Hock Teck See Temple was said to be built in 1844 and it is believed to be the oldest Chinese Hakka temple in Singapore. The site of the temple was marked as a “Joss Ho (House)” in John Turnbull Thomson’s map dated 1846. Some scholars go as far to argue that the temple has existed before the arrival of Sir Stamford Raffles in 1819.
The temple’s location at Palmer Road was said to be selected according to fengshui (Chinese geomancy) principles. It was regarded as an auspicious site in the past as it was backed by Mount Palmer and believed to have a sea-fronting view, prior to land reclamation works.
Features and ornamentations
Despite being a Hakka temple, Teochew craftsmen were supposedly involved in its construction. The influence of the Teochew craftsmen is reflected in the Teochew decorative style of the temple’s roof.
Jian Nian (剪黏)—porcelain cut and paste shard work—was used to craft Chinese motifs such as “phoenix greeting peony” and “blazing pearl” in Teochew style, as well as floral images and even elephants.
The temple also sees the use of cockle shells to decorate the Juan Cao Wen (卷草纹) or plant-scrolls, which are found at the end of the roof ridges. This may be the only existing example of such an ornamentation in Singapore.
Various couplets could also be found in the temple, with the earliest couplet dated back to the 1850s. Interestingly, it is said that the couplets carry encoded messages that only a few can decipher. These poetically styled couplets may be describing the whole temple, or specific sections such as its shrines or prayer halls. These messages may reveal much about the temple’s history, its people and other possible information that is yet to be uncovered.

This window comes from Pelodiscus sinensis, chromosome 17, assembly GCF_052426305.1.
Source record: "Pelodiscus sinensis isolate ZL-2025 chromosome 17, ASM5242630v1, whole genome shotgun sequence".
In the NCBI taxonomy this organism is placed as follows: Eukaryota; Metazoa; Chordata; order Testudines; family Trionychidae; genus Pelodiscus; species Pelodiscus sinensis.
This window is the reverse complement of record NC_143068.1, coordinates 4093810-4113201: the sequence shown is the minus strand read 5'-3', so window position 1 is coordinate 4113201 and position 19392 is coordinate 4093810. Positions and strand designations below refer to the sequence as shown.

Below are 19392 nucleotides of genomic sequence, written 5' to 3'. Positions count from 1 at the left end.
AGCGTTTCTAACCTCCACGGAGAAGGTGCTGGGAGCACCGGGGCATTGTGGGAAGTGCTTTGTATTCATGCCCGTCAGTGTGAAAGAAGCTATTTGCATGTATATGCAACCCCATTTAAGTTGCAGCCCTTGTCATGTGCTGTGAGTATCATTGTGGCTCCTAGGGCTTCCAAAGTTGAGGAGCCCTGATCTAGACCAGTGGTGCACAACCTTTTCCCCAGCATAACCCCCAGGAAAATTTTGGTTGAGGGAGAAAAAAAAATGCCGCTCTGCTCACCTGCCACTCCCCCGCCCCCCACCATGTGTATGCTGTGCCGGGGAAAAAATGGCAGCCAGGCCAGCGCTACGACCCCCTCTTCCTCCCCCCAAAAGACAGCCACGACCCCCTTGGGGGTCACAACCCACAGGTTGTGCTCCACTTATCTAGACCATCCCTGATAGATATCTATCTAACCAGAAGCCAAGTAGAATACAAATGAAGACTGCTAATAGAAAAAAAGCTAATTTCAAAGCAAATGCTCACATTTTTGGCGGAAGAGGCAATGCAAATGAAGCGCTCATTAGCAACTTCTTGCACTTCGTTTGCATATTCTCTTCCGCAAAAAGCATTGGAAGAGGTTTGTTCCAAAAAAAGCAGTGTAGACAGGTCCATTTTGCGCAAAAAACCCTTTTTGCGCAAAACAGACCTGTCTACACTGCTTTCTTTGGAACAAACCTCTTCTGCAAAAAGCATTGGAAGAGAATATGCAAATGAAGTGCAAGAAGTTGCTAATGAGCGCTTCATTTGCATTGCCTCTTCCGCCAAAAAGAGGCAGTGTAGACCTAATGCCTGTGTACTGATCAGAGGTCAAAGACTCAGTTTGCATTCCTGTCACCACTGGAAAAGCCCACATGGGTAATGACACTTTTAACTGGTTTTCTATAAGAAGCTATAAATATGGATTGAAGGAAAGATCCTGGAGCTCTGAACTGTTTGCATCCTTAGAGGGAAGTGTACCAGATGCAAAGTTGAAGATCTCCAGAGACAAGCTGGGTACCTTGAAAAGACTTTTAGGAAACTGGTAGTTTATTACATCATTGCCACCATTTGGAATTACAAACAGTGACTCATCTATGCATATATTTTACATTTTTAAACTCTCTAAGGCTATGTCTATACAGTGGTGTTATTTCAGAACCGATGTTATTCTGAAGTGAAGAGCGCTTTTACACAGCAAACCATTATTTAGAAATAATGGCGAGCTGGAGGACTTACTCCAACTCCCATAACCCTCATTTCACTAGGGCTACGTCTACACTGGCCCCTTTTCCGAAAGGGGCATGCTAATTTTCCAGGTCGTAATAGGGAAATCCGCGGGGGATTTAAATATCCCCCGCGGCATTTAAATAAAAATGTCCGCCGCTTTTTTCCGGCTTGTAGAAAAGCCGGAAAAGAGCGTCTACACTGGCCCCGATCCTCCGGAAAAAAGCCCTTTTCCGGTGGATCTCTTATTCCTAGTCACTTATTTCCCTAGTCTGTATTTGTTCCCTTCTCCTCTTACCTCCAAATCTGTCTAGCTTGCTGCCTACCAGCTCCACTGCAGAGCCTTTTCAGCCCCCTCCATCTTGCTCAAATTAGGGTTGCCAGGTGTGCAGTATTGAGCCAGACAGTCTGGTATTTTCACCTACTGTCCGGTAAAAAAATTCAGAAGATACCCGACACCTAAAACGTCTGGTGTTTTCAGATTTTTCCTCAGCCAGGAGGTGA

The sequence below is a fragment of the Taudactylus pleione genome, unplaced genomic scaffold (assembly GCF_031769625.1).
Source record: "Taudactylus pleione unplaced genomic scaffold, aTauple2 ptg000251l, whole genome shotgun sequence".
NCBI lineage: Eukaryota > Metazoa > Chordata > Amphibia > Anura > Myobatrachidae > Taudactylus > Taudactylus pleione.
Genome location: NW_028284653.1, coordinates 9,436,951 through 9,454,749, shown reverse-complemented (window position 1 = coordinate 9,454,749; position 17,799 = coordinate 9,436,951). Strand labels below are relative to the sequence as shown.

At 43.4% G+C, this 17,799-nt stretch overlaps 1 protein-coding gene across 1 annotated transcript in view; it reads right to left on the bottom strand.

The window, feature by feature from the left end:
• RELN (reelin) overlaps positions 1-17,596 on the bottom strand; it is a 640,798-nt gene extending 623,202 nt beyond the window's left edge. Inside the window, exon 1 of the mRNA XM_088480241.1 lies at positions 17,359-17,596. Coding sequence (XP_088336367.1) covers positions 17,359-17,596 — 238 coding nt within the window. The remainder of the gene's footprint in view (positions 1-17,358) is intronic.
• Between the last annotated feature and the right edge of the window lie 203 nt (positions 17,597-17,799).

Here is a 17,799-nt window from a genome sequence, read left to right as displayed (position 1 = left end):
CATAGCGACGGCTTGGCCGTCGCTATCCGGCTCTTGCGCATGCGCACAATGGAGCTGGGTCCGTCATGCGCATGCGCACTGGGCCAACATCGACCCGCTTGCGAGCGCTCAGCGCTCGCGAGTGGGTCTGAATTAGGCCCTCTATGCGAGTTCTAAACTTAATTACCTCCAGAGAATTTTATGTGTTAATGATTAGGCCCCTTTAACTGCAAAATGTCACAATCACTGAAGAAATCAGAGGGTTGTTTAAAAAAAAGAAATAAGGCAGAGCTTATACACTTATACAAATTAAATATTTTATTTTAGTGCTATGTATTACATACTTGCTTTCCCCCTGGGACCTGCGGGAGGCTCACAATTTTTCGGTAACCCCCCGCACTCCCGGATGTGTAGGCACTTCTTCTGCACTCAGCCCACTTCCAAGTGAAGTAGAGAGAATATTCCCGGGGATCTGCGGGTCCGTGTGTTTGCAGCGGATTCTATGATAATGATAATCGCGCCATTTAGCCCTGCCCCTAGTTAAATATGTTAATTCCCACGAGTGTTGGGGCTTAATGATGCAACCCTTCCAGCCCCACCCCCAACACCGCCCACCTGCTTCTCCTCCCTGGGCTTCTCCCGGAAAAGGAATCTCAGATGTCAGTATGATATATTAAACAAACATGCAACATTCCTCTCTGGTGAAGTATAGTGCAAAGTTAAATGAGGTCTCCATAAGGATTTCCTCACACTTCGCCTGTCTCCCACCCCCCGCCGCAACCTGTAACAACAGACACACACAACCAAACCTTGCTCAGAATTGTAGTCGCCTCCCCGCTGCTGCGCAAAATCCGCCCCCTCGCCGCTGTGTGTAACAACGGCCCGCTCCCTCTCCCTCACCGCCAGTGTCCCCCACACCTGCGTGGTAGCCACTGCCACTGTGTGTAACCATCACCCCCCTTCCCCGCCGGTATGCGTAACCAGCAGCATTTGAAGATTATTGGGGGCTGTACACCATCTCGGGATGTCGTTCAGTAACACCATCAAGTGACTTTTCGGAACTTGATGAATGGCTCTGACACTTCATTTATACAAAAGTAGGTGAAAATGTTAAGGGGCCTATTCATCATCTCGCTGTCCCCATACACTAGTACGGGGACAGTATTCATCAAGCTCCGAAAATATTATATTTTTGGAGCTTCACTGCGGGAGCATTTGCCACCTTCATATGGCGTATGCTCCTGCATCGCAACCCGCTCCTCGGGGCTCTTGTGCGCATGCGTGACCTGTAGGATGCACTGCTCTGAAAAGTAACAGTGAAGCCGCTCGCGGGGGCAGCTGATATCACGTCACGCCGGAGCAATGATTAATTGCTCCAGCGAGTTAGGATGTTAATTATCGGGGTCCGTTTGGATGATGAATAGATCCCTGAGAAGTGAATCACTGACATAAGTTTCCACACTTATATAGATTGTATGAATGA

Discovery of 19th and 20th century artefacts
To date, Hock Teck See Temple has undergone two major renovations: once in 1861 and another time in 1970. The 1861 renovation was funded by donors from pawnshops, Chinese medical halls and associations, like Ying He and Feng Yong Da Company (now known as Ying Fo Fui Kun and Fong Yun Thai Association). The renovation was commemorated and recorded in three sandstone steles, which can be found in the temple. By the 1970s, the temple had been weathered by age and war, and was rejuvenated again in a $36,000 project.
In January 2006, temple trustees also sponsored an archaeological initiative to examine the compound and its surrounding areas. The excavation discovered items such as 19th and 20th century ceramics and glassware, and World War II artefacts left behind by the Japanese and British.
Hock Teck See Temple is more than a place of worship. It is a historically valuable site that reflects the rich history and culture of Singapore.
Buildings and sites featured on Roots.gov.sg are part of our efforts to raise awareness of our heritage; a listing on Roots.gov.sg does not imply any form of preservation or conservation status, unless it is mentioned in the article. The information in this article is valid as of March 2020 and is not intended to be an exhaustive history of the site/building.